Title:
    When the PCAOB Talks, Who Listens? Evidence from Stakeholder Reaction to GAAP-Deficient PCAOB Inspection Reports of Small Auditors.
    Practical Implications:

    The authors provide initial empirical evidence that Securities and Exchange Commission (SEC) registrants found GAAP-deficient PCAOB inspection reports to be a useful signal of audit quality for triennially inspected auditors. This evidence indicates that PCAOB inspection reports created heterogeneity in auditor brand name that did not previously exist. Also, this paper is the first to empirically link audit committee characteristics to PCAOB inspection report severity and auditor choice. The authors believe this is an increasingly relevant finding as audit committees have been granted much greater auditor dismissal and hiring authority due to SOX. This study indicates that a PCAOB inspection report may serve as an audit quality signal for auditors of broker-dealers, who were previously exempt from the inspection process. Such a finding has current relevance given the PCAOB has recently sought to expand the inspection program to foreign auditors, such as those based in China whose clients are cross-listed on U.S. security exchanges or are listed due to a reverse merger.

    Citation:

    Abbott, L. J., K. A. Gunny, and T. C. Zhang. 2013. When the PCAOB Talks, Who Listens? Evidence from Stakeholder Reaction to GAAP-Deficient PCAOB Inspection Reports of Small Auditors. Auditing: A Journal of Practice & Theory 32 (2): 1-31.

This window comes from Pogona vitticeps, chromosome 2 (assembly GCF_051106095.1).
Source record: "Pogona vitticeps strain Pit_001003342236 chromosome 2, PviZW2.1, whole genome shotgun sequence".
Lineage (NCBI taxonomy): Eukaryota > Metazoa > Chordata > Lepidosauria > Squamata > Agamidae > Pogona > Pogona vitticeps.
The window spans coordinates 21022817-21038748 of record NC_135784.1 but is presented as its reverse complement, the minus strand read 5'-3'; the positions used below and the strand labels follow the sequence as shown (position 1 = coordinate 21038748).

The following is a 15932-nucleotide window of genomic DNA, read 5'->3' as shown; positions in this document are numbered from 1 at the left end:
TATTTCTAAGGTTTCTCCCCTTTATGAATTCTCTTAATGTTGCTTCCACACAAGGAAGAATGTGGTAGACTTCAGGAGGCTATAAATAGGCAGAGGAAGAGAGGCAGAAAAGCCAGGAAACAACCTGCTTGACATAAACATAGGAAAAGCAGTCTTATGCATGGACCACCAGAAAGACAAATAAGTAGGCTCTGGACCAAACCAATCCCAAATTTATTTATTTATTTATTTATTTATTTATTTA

Keywords:
    audit quality signals, PCAOB inspection process
    Purpose of the Study:

    The PCAOB is a private regulatory agency, independent of the accounting industry. Congress bestowed upon the PCAOB the ability to inspect the work of all accounting firms that audit publicly traded companies. Inspections are conducted annually for Big 4 and national auditors with greater than 100 publicly held registrants (annually inspected auditors). The inspection process is conducted every three years for auditors with fewer than 100 publicly held clients (triennially inspected auditors). The authors classify inspection reports into three categories according to severity. In a clean report, the PCAOB finds no audit deficiencies. In a GAAS-deficient report, the PCAOB notes that the financial statements audited by the auditor are free of material error, but that the audit process did not fully follow GAAS-recommended audit procedures. In a GAAP-deficient report, the PCAOB states that the auditor “failed to identify a material departure from GAAP” or that the audited company “restated certain of its financial statements to make changes relating to” matters/audit deficiencies uncovered by the PCAOB inspection.